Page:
Mollies are a group of livebearers in the family Poeciliidae. They are very closely related the Swordtails, Platies and Guppies. All mollies fall into a single genus, Poecilia, which contains approximately forty species. Only a handful of molly species are common in the aquarium trade. Mollies have been bred in captivity for several decades, with several domestic strains having been developed. They are very popular aquarium fish due to their bright colors, array of patterns and sociable nature.
Mollies come in a variety of colors, with many different strains being sold in pet shops. Mollies can be found with many different fin types, as well as countless different colors and patterns. One of the most commonly encountered molly in the pet store is the Black Molly (Poecilia latipinnia). Other commonly encountered mollies include the Gold Dust Molly (Poecilia sphenops) and the Platinum Lyretail Molly (Poecilia velifera).
Mollies are native to much of the Americas where they are found in many different river drainages throughout their native region. Mollies can be found in saltwater, brackish and freshwater. Mollies are sexually dimorphic, with male mollies being on average significantly smaller than females. Male mollies typically reach 3” (8 cm) while females can reach 4.5” (12cm).
Like all livebearers in the Poeciliidae family, mollies give birth to live young. Male mollies have a modified anal fin that is used for mating. Female mollies can give birth to live young approximately every thirty days. The young are called fry and are born fully formed resembling the parents.
Mollies can make great aquarium inhabitants, provided their husbandry needs such as diet, water quality and tank space are met. Mollies are considered a little more active and boisterous than other livebearers such as the platies and guppies, so may do best with slightly larger tankmates with the same disposition.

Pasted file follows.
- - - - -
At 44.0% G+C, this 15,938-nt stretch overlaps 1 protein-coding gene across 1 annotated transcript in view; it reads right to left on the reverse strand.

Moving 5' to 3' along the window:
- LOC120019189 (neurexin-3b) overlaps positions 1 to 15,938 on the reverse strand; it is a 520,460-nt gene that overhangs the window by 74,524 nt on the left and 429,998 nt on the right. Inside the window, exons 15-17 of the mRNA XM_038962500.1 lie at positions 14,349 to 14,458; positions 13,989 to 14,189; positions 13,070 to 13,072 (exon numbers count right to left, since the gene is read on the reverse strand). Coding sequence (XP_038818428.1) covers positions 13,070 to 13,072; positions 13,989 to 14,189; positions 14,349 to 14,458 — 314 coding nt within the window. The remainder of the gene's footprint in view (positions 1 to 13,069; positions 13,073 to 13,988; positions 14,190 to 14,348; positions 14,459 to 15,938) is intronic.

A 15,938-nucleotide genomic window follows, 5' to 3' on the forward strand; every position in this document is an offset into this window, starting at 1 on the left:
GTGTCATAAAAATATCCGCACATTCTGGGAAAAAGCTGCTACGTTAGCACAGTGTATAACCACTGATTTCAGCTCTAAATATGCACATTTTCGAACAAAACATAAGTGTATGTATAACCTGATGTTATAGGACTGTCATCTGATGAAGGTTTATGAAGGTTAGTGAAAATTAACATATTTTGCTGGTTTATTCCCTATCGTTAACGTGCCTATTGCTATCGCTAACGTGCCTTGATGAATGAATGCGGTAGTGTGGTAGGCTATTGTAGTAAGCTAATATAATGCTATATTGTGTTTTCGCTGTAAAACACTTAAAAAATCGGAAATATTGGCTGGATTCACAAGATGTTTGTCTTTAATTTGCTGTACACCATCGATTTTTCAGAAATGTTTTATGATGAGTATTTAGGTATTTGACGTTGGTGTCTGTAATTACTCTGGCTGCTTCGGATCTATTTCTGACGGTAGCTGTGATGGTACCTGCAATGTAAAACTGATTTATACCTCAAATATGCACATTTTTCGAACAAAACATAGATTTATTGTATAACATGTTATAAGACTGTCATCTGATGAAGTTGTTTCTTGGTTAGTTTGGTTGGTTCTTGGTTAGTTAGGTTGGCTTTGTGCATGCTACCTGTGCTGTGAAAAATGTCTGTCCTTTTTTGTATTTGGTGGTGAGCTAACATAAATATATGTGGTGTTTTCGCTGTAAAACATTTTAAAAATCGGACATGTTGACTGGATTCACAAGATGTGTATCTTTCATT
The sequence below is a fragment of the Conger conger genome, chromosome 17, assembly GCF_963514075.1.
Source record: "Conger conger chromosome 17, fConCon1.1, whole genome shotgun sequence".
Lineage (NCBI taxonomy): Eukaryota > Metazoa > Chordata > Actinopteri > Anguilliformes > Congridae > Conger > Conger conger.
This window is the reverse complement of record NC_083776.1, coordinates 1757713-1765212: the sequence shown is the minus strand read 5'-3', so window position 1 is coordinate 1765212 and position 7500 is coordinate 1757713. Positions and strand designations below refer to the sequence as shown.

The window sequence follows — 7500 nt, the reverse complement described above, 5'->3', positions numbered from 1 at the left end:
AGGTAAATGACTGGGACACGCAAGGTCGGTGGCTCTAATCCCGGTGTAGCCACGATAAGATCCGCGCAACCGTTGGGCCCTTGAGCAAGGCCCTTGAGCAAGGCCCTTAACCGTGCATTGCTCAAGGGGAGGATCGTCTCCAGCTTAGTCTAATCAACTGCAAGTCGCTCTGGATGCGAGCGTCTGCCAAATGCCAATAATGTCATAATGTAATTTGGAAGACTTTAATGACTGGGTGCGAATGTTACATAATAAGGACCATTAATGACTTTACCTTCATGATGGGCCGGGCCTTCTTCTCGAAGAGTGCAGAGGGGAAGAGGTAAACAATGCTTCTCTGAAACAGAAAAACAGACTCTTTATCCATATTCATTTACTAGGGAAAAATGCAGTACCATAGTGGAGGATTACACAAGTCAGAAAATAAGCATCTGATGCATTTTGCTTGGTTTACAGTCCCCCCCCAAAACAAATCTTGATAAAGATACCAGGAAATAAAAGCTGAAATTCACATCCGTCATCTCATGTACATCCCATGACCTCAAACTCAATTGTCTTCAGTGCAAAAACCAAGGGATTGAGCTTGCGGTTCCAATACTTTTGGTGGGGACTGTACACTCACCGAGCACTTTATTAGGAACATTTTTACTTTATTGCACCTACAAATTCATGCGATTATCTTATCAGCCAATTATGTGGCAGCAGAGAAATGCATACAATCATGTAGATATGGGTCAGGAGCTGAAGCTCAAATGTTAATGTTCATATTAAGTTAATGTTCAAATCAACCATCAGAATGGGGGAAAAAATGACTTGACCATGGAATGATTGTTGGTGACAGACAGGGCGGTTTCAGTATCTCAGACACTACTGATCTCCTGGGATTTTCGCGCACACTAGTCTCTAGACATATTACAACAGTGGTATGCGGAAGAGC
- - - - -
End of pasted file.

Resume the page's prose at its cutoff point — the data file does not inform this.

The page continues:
Mollies can tolerate a wide range of water temperatures and can do well at a range of 64F (17C) to 84F (28C), however they tend to prefer the middle of that range.
Mollies do well in more boisterous community tanks, with fish such as barbs and less aggressive cichlids. As with most live bearers, it is generally suggested to keep mollies at a ratio of two to three females for every male. The males can become quite boisterous during courtship, so having several females can help spread out the male mollies advances.
Suggested Piscine Energetics Products
We suggest a diet based on Piscine Energetics Frozen Mysis, Piscine Energetics Frozen Calanus, Piscine Energetics Freshwater Pellets (1mm) and Piscine Energetics Freshwater Flakes.
What People Say
After feeding my seahorses your mysis for about 3 months; they are fat and happy!!! they give me baby seahorses (at least 300 ) each 14 days... So I'm very satisfied of your mysis.The frozen mysis is about 70 per cent of their diet.
Yvan Charbonneau Quebec
I am keeping these Indian mudskippers -- very cute -- about 3-4 inches long. I've been feeding them frozen bloodworm, and decided to try them on mysis. I feed them in a "shallows" in the 150 I have set up for them. The minute the mysis hit the water they were on it, frozen and all. They gorged until their little bellies were almost bursting. I have yet to see an aquatic creature that does not go absolutely nuts over PE Mysis.